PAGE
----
In August 1947, RKO released a tingling film noir entry called “Crossfire.” It had been shot in 24 days for just $250,000.
Eclipsed months later by Elia Kazan’s “Gentleman’s Agreement,” a glossier, more sentimental feature that dealt with the same issue, it stands as the first American movie to confront the issue of anti-Semitism at a time when this scourge was even more prevalent in our society.
If you judge the two today, “Crossfire” clearly comes out on top. The years have been much kinder.
By a stroke of luck and fate, this under-appreciated film brought together three superb screen actors, all with the first name “Robert,” listed horizontally above the title in the film poster — Robert Young, Ryan, and Mitchum. Terrific as an ensemble, each player was also fascinating on his own.
Young was an established, reliable Hollywood supporting man who’d later achieve stardom in the nascent medium of television, first in 1954 with “Father Knows Best” and later in “Marcus Welby, M.D.” (1969). The other two — Ryan and Mitchum — were up-and-comers on the big screen who’d never really leave it.
In “Crossfire,” Young plays a homicide cop questioning a group of decommissioned GIs about the murder of a Jewish man they’d met in a bar. Ryan is one of the soldiers who may have something to hide, Mitchum his compatriot who also wants to know the truth. We gradually discover more about what happened that night.
Director Edward Dmytryk contrasts the dark, tense interrogation scenes with brightly lit flashbacks that hint at trouble just around the corner. Young is note-perfect as the patient, methodical detective piecing together a crime, but it’s Ryan who bursts off the screen as a virulent racist.
In real life, Young was a painfully shy man who battled with depression and alcoholism for decades. Some felt he was a trifle bland on-screen. Though handsome, he lacked sex appeal. That aside, he was a skilled, subtle actor. Just watch him. Female stars of the day always wanted to work with him, since he was always prepared and professional.
Meanwhile, Ryan had no worries about coming off bland in the villainous role he was given. A lifelong liberal Democrat, he had long opposed the fear, hatred, and intolerance he now had to represent. And the sheer intensity he projects truly sets the film apart. For the rest of his career, he’d often be cast as angry, embittered men.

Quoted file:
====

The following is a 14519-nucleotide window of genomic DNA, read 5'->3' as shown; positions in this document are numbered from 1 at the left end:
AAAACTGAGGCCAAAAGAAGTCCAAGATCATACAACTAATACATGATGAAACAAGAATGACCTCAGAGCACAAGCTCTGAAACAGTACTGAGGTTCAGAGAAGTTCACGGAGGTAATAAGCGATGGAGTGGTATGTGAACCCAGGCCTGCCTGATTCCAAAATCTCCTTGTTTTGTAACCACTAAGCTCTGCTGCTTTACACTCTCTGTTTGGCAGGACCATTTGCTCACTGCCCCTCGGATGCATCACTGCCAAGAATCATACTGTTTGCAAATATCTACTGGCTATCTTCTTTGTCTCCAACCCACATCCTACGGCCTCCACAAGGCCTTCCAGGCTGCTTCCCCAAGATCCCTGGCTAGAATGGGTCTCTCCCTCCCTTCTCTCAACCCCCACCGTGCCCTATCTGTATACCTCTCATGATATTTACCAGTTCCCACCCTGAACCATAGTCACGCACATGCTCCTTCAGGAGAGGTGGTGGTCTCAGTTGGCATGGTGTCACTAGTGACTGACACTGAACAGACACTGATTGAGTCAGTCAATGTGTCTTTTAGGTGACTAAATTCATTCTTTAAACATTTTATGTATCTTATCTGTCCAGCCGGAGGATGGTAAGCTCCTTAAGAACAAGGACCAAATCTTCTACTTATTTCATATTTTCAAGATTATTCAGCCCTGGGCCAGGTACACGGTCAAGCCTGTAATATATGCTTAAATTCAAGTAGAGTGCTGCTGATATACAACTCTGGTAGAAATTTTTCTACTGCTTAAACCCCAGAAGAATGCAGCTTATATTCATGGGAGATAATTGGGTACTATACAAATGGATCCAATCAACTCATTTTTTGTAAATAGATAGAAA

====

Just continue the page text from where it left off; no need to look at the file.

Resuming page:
In “Crossfire,” the then thirty-year-old Mitchum, who’d soon become the biggest star of the three, has relatively little to do but look concerned. The young actor knew it, later complaining his part “could have been played by anybody.” But here that’s enough, and we can sense Mitchum’s raw charisma whenever he’s on-screen. He’d go on to show audiences a lot more of what he could do that same year in another immortal noir, “Out of the Past.”
“Crossfire” has quite the backstory. First, John Paxton adapted “The Brick Foxhole,” Richard Brooks’s debut novel, changing the central theme from homosexuality, which the all-powerful Production Code would never have tolerated, to anti-Semitism. Brooks was also a screenwriter at the time who’d go on to direct such films as 1958’s “Cat on a Hot Tin Roof” and 1967’s “In Cold Blood.”
On initial release, “Crossfire” was well-received and earned five Oscar nominations, including Best Picture, Best Director for Dmytryk, Best Supporting Actress for young Gloria Grahame (whose fetching character is also at the bar that fateful evening), and Best Supporting Actor for Ryan, astonishingly the only Oscar nomination he’d receive over a busy career spanning thirty-plus years.
Unfortunately, on Oscar night it was “Gentleman’s Agreement” that triumphed across those same categories, winning Best Picture, Director (the first of two for Kazan), and Supporting Actress (for Celeste Holm).
It’s actually doubtful Edward Dmytryk expected his film to win anything. Two months after their film’s release (and several months before the Oscars), both he and “Crossfire” producer Adrian Scott were called before the House Un-American Activities Committee (HUAC).
After refusing to say whether they’d ever been members of the Communist Party, the two became the first members of a group later dubbed “The Hollywood Ten.” Dmytryk served time in prison before agreeing to testify again in 1951, thus saving his career. He’d go on to direct some excellent films, most notably “The Caine Mutiny” (1954) and “The Young Lions” (1958).
“Crossfire,” his earlier gem, fully merits re-discovery. Not only is it a great movie, but sadly, the intractable issue it raises remains timely and relevant, well over seven decades later.